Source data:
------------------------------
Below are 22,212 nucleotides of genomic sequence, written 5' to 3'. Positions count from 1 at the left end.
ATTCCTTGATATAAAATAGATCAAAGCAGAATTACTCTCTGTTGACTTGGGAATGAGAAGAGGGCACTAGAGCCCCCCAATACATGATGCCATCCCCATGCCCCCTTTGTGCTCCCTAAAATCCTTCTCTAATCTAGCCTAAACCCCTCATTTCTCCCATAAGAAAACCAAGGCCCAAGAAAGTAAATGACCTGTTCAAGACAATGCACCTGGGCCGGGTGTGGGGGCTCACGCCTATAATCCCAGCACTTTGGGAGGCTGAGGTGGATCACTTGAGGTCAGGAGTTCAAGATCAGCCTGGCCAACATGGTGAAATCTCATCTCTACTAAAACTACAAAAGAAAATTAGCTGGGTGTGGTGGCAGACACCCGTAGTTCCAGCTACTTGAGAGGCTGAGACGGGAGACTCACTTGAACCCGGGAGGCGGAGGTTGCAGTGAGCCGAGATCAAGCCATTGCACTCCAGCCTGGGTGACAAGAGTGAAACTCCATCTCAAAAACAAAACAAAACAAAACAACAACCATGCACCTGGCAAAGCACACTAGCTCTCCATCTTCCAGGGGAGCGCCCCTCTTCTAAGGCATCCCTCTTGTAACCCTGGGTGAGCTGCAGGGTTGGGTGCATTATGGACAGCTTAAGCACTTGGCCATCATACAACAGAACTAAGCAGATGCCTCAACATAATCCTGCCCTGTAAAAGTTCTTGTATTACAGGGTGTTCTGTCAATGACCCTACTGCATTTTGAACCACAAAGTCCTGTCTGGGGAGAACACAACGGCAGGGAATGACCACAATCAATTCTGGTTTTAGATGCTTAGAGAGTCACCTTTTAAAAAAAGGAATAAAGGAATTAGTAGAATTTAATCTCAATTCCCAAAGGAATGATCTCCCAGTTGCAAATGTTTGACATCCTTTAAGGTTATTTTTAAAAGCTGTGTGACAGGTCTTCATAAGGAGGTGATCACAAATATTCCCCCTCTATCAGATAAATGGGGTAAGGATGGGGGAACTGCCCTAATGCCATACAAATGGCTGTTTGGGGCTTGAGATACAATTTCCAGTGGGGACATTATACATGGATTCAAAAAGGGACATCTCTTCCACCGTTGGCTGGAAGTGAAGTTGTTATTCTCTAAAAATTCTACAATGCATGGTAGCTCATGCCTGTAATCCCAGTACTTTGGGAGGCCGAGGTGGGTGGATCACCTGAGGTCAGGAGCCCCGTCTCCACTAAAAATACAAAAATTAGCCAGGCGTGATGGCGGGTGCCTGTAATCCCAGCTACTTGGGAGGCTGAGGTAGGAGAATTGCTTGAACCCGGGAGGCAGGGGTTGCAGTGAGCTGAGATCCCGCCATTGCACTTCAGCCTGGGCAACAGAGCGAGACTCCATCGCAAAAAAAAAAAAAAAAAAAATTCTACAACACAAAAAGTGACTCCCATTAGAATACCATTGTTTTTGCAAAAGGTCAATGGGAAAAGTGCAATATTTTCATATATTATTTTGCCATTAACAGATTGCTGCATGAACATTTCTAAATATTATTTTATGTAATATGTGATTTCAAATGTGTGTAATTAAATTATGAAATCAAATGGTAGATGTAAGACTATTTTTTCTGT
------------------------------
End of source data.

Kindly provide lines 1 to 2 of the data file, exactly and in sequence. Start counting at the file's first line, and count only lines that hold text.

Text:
Below are 22,212 nucleotides of genomic sequence, written 5' to 3'. Positions count from 1 at the left end.
ATTCCTTGATATAAAATAGATCAAAGCAGAATTACTCTCTGTTGACTTGGGAATGAGAAGAGGGCACTAGAGCCCCCCAATACATGATGCCATCCCCATGCCCCCTTTGTGCTCCCTAAAATCCTTCTCTAATCTAGCCTAAACCCCTCATTTCTCCCATAAGAAAACCAAGGCCCAAGAAAGTAAATGACCTGTTCAAGACAATGCACCTGGGCCGGGTGTGGGGGCTCACGCCTATAATCCCAGCACTTTGGGAGGCTGAGGTGGATCACTTGAGGTCAGGAGTTCAAGATCAGCCTGGCCAACATGGTGAAATCTCATCTCTACTAAAACTACAAAAGAAAATTAGCTGGGTGTGGTGGCAGACACCCGTAGTTCCAGCTACTTGAGAGGCTGAGACGGGAGACTCACTTGAACCCGGGAGGCGGAGGTTGCAGTGAGCCGAGATCAAGCCATTGCACTCCAGCCTGGGTGACAAGAGTGAAACTCCATCTCAAAAACAAAACAAAACAAAACAACAACCATGCACCTGGCAAAGCACACTAGCTCTCCATCTTCCAGGGGAGCGCCCCTCTTCTAAGGCATCCCTCTTGTAACCCTGGGTGAGCTGCAGGGTTGGGTGCATTATGGACAGCTTAAGCACTTGGCCATCATACAACAGAACTAAGCAGATGCCTCAACATAATCCTGCCCTGTAAAAGTTCTTGTATTACAGGGTGTTCTGTCAATGACCCTACTGCATTTTGAACCACAAAGTCCTGTCTGGGGAGAACACAACGGCAGGGAATGACCACAATCAATTCTGGTTTTAGATGCTTAGAGAGTCACCTTTTAAAAAAAGGAATAAAGGAATTAGTAGAATTTAATCTCAATTCCCAAAGGAATGATCTCCCAGTTGCAAATGTTTGACATCCTTTAAGGTTATTTTTAAAAGCTGTGTGACAGGTCTTCATAAGGAGGTGATCACAAATATTCCCCCTCTATCAGATAAATGGGGTAAGGATGGGGGAACTGCCCTAATGCCATACAAATGGCTGTTTGGGGCTTGAGATACAATTTCCAGTGGGGACATTATACATGGATTCAAAAAGGGACATCTCTTCCACCGTTGGCTGGAAGTGAAGTTGTTATTCTCTAAAAATTCTACAATGCATGGTAGCTCATGCCTGTAATCCCAGTACTTTGGGAGGCCGAGGTGGGTGGATCACCTGAGGTCAGGAGCCCCGTCTCCACTAAAAATACAAAAATTAGCCAGGCGTGATGGCGGGTGCCTGTAATCCCAGCTACTTGGGAGGCTGAGGTAGGAGAATTGCTTGAACCCGGGAGGCAGGGGTTGCAGTGAGCTGAGATCCCGCCATTGCACTTCAGCCTGGGCAACAGAGCGAGACTCCATCGCAAAAAAAAAAAAAAAAAAAATTCTACAACACAAAAAGTGACTCCCATTAGAATACCATTGTTTTTGCAAAAGGTCAATGGGAAAAGTGCAATATTTTCATATATTATTTTGCCATTAACAGATTGCTGCATGAACATTTCTAAATATTATTTTATGTAATATGTGATTTCAAATGTGTGTAATTAAATTATGAAATCAAATGGTAGATGTAAGACTATTTTTTCTGT